Art has the capability to speak when words aren’t enough.
No one shows the truth of this statement greater than Tennille Davis Shuster, associate professor of graphic design at Mercer University.
Shuster is the artist behind the newest display at the Plunkett Gallery of Hardman Hall, located on Mercer University’s Macon campus.
Combining her love of graphic design with creative writing and reading, Shuster created a collection of memories and moments to both help us survive and remember the COVID-19 pandemic.
Shuster created the book art project titled “5 Things” that is based on the podcast hosted and produced by Tara Anderson. Students in Shuster’s ART 310 Graphic Design II class were told to identify five things that tell the story of their quarantine experience via an artist’s book.
The students were asked to consider questions like, “how do the objects we love define us?”, “what can we learn from the things we treasure?” and “how can we discover a life story through these objects?”
By focusing on things that helped them during the pandemic, students were empowered to alter the way they viewed the pandemic, transitioning from a time of isolation and loneliness to one of simple joy for the everyday pleasures.
With this emphasis on the simple things, we get a glimpse into Shuster’s passion for art as a whole.
“Books, held in the hand, provide a personal interaction that many design formats simply cannot. They engage the senses. Hearing the crack of a spine as you open a book, revealing a beautifully marbled endpaper. Feeling the cotton paper on your fingertips. Even catching the scent of freshly printed ink as you turn the pages,” Shuster said.
This emphasis on the simplistic beauty of her work is highlighted once the viewer looks closer at Shuster’s latest personal project, “What Lives On.”
“What Lives On” is a pandemic journal project designed to aid in documenting personal narrative histories during COVID-19. These journals also house places to honor those who did not survive the pandemic and facilitate a correspondence between the pandemic survivors and future generations.
The “What Lives On” project allows the individual to fill in the enclosed pages by responding to 20 prompts. Through the addition of photographs, recipe cards, personal memories, love letters or any other special mementos that helped an individual during the trying times of the pandemic, the book project is as much a way to remember the trying time as well as to heal from it.
Those who fully immerse themselves in the art and write something recalling their time spent during the pandemic or during quarantine focus on the bright moments that made the pandemic bearable, while also remembering those who were lost.
“I produce book art editions that are, at their core, graphic design objects, yet they are personal and precious, just as many books continue to be for so many readers,” Shuster said.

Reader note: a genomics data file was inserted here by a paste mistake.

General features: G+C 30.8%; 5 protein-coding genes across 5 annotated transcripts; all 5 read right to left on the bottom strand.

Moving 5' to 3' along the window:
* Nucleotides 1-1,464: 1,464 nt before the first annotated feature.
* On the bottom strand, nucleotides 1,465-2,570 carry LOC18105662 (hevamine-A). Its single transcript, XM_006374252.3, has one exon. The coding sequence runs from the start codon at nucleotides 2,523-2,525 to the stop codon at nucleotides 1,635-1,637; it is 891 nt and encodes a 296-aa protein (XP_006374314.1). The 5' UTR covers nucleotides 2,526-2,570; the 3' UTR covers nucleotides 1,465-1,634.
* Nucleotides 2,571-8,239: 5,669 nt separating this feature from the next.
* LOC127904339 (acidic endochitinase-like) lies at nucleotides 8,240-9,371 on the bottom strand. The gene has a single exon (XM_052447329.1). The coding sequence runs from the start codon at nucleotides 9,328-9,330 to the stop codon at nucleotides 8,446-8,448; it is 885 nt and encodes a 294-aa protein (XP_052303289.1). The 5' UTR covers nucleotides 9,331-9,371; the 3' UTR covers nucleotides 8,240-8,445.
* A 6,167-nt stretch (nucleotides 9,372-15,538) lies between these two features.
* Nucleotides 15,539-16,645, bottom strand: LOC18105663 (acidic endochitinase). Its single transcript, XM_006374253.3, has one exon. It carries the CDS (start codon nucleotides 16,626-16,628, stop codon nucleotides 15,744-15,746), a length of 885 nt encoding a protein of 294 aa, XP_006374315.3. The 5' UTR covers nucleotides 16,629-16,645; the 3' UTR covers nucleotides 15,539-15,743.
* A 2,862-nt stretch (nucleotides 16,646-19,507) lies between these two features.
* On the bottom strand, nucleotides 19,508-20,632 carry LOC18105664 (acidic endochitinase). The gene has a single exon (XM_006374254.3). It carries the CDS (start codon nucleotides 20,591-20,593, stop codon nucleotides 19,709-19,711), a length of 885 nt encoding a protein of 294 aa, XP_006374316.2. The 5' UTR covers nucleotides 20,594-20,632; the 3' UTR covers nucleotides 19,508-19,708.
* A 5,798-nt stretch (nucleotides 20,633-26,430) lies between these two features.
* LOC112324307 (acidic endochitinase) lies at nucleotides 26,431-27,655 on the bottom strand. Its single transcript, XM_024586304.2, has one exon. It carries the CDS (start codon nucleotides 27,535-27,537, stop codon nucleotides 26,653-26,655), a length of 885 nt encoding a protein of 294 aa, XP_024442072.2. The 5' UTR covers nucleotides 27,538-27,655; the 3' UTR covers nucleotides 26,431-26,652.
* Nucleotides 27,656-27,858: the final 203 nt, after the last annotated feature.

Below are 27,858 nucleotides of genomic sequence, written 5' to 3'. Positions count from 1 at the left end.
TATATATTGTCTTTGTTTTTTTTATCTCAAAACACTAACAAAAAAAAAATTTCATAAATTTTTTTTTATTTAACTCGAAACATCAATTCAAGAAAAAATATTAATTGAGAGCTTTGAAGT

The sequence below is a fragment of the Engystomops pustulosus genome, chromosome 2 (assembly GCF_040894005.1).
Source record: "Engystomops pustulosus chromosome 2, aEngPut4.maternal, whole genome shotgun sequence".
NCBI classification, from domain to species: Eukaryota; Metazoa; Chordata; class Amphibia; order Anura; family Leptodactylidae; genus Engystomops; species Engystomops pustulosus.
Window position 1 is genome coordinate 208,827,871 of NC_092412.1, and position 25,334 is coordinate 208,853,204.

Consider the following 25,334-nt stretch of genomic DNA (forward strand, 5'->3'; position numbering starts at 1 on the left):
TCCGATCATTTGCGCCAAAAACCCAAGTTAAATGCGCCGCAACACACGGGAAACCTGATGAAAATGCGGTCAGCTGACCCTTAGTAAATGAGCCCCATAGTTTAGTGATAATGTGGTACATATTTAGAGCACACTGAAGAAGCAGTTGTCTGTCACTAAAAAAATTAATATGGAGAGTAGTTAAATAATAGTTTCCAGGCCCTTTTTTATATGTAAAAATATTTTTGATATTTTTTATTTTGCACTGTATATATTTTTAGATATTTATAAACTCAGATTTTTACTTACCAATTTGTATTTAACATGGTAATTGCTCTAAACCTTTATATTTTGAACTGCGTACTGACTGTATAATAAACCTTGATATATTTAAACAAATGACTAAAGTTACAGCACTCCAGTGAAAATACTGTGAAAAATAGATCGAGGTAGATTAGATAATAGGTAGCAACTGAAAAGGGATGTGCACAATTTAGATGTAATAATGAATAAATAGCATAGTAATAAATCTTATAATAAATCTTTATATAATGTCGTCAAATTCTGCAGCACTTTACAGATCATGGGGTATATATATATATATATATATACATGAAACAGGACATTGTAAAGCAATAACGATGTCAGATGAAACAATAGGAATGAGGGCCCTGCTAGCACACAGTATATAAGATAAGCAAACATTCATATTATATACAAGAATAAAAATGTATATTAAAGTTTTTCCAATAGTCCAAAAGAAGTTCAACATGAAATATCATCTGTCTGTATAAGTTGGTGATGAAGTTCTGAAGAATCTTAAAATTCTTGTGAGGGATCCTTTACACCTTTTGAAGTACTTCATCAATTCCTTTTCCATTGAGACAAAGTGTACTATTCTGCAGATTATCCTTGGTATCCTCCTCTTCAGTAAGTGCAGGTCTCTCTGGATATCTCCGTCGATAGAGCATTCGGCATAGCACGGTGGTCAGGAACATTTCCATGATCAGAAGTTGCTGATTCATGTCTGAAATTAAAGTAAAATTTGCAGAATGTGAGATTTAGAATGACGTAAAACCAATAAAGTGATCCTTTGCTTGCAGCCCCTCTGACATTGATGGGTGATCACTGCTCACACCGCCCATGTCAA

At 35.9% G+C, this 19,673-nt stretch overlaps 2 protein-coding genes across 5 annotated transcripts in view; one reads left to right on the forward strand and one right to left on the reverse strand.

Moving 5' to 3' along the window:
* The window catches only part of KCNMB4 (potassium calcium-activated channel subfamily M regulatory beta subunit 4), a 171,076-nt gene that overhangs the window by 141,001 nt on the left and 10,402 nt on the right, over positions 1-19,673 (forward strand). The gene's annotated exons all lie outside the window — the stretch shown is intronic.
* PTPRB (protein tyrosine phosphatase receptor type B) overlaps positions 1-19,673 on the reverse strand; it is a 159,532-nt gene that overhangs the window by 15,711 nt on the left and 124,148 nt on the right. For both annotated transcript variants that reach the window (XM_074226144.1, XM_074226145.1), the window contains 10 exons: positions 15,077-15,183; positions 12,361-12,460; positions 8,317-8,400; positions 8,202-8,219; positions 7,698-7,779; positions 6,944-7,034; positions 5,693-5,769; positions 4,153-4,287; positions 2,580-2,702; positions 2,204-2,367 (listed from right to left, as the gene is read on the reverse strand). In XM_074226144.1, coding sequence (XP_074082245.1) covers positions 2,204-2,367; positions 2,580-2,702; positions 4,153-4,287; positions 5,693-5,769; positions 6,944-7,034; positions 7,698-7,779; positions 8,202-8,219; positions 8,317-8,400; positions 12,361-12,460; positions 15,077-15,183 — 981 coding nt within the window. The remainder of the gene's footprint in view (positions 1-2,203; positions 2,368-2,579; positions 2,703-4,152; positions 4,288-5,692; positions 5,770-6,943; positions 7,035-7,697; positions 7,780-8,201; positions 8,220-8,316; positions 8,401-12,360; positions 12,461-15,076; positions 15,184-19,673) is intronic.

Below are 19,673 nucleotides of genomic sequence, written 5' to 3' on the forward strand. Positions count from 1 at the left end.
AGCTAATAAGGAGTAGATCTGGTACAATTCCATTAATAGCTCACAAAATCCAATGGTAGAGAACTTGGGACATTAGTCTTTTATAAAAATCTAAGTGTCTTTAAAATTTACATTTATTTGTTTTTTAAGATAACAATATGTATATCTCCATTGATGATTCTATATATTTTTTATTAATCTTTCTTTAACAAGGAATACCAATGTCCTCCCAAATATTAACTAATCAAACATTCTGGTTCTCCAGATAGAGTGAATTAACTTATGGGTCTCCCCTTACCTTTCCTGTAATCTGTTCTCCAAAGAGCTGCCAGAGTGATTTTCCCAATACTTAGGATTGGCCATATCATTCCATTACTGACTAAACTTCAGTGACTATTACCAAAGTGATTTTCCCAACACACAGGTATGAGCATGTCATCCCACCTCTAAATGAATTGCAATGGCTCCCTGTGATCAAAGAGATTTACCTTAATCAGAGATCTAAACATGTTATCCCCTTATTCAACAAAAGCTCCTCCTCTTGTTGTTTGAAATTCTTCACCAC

These books are viewed as treasured objects, as books not only have a definitive historical significance but have also been instrumental in changing the world.
“Books have shaped nations and spread religions. Books, held in the hand, provide a personal interaction that many design formats simply cannot,” Shuster said.
The quarantine journals seen in “What Lives On” are the embodiment of human emotion, showing the thing we must all hold onto during this time: the memories, both good and bad.
This idea that books can transcend time and space is also seen in Shuster’s work, “The Party’s Over,” created in 2017 amongst political turmoil and a divided nation.
“I believe that book art provides the perfect artistic vehicle to communicate complex emotion in response to cultural events,” Shuster said.
This emphasis on the power of art is only more poignant upon inspection of Shuster’s paper marbling in which Turkish Ebru, Japanese Suminagashi and Spanish Moire methods result in a series of colors and shapes reminiscent of geological structures formed under various stresses and pressures.
“The new series is realized as a visual representation of the current state of tension caused by the global pandemic, political unrest and call for social justice. Each is a reminder of the unpredictable nature of external forces each individual must yield to,” Shuster said.
This emphasis on the full immersion into the grief, tragedy, joy and love that the pandemic brought to the surface creates an exhibit that appeals to the plethora of human emotion without being forced or cliche.
The elevation of the seemingly simple medium of paper to an exquisite and multifaceted work of art shows the tangible and real beauty of everyday objects, particularly against the background of the pandemic.
From the bright colors of the geographic designs to the multitude of prints found on the individual quarantine journals, Shuster creates a display that is not only beautiful to look at but also captures the imagination with its bold swirls, textures and lines.
Shuster has created nothing short of a masterpiece display, using the darkness of the pandemic to bring happy moments and even sad memories to light. By allowing the individual to submerge themselves in their emotions and feelings, Shuster does not shy away from the difficult moments. Instead, she faces them head-on, creating art that is striking and purposeful.
It does no good to forget those that have passed or the melancholy moments we have faced in 2020 and now 2021. Instead, we must embrace them, remembering them as moments of growth where we worked towards glimmers of light despite the darkness around us.
Reflection, resolutions and realizations have been key to surviving the pandemic. Shuster’s ability to combine the intricacy of paper with the bold and skillful world of graphic design allows her to create an exhibit that not only catches the reader’s attention but calls to the yearning book lover and hopeful soul in us all.